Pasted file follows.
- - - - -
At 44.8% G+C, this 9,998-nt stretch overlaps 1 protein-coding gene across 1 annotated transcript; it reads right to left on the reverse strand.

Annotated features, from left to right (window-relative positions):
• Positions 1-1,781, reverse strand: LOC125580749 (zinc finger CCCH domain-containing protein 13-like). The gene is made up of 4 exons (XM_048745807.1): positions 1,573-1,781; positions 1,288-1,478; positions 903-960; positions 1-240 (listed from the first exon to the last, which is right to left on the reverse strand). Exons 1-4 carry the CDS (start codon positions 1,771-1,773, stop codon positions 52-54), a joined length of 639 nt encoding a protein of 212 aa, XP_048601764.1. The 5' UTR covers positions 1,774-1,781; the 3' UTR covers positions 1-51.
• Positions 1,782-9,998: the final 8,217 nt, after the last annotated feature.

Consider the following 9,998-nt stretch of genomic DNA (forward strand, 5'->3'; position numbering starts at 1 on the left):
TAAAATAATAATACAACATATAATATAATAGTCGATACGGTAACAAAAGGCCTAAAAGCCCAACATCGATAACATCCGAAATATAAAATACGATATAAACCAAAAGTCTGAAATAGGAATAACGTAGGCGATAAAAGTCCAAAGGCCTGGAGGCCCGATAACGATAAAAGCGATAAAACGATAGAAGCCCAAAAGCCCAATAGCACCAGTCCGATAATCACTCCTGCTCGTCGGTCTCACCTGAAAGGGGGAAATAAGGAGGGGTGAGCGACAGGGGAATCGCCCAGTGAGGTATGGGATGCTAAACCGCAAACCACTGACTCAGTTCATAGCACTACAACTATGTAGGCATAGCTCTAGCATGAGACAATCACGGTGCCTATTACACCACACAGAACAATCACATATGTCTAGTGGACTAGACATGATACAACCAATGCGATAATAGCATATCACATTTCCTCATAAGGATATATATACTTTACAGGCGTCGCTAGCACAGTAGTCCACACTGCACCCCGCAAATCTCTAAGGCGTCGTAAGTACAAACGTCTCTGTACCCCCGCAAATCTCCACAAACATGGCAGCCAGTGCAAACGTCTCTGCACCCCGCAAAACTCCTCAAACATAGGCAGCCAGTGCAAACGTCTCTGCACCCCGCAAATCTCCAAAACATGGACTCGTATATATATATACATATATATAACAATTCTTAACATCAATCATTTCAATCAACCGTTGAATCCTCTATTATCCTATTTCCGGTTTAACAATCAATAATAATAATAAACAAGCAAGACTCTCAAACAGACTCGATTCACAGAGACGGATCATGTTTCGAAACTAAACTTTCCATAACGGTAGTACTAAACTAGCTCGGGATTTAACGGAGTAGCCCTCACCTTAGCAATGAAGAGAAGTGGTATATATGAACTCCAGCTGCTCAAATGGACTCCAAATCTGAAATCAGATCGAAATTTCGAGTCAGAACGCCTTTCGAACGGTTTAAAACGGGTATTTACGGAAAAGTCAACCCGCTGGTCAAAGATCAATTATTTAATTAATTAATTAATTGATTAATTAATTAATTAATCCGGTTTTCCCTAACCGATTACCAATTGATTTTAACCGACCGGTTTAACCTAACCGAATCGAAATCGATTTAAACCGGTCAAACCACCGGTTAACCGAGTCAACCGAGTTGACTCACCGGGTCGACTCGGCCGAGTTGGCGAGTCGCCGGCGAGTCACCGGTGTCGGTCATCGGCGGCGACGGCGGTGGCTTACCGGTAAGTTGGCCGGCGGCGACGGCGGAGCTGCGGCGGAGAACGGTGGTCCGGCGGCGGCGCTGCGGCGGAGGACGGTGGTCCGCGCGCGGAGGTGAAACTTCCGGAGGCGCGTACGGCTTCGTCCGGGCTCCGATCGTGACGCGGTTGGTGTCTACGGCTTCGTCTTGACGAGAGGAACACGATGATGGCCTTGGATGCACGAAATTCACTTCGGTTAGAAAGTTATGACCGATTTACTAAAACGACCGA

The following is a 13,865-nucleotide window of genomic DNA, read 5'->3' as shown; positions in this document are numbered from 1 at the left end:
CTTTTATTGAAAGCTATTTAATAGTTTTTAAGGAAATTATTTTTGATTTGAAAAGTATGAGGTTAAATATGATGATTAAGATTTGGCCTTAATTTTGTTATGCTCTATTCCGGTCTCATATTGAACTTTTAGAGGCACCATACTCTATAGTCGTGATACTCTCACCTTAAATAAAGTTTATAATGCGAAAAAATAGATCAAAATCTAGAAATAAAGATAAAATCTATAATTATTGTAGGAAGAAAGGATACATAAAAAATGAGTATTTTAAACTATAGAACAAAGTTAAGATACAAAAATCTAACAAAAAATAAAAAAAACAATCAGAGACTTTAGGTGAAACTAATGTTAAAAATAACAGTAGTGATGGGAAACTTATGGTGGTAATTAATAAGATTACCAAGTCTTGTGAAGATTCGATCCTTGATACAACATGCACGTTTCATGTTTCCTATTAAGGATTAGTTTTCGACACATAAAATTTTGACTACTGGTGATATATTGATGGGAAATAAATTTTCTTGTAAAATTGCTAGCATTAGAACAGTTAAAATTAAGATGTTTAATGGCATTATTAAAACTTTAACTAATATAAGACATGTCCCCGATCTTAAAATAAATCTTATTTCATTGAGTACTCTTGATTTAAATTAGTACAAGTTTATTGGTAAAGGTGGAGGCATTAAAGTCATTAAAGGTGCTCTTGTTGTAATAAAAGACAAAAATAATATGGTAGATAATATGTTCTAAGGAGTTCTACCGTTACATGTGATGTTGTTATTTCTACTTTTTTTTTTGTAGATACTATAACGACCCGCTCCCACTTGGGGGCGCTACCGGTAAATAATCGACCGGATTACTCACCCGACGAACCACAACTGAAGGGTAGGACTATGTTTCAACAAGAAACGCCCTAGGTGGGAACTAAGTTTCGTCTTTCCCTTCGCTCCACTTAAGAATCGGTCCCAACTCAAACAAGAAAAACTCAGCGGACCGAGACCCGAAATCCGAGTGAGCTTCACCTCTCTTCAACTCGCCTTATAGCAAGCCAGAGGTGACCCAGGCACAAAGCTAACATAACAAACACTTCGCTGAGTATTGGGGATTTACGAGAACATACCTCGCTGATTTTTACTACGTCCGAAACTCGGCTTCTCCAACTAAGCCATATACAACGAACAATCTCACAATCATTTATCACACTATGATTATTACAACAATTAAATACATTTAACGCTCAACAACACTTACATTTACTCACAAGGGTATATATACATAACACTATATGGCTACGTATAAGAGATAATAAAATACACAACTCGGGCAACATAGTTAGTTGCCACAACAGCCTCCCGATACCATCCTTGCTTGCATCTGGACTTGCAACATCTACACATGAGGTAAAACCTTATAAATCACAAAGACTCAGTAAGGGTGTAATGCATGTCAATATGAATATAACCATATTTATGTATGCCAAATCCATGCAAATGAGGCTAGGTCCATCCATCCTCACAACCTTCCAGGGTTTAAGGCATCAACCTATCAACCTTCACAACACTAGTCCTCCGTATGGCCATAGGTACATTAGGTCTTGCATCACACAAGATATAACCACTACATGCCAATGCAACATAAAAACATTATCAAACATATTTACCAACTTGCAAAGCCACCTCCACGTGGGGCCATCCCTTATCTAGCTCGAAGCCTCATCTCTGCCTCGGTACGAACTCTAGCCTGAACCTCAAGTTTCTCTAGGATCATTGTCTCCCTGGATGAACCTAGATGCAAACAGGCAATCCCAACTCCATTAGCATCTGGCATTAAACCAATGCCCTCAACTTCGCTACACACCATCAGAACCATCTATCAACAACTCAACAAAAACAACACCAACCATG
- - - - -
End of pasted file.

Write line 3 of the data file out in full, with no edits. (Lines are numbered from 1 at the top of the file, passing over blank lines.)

• Positions 1-1,781, reverse strand: LOC125580749 (zinc finger CCCH domain-containing protein 13-like). The gene is made up of 4 exons (XM_048745807.1): positions 1,573-1,781; positions 1,288-1,478; positions 903-960; positions 1-240 (listed from the first exon to the last, which is right to left on the reverse strand). Exons 1-4 carry the CDS (start codon positions 1,771-1,773, stop codon positions 52-54), a joined length of 639 nt encoding a protein of 212 aa, XP_048601764.1. The 5' UTR covers positions 1,774-1,781; the 3' UTR covers positions 1-51.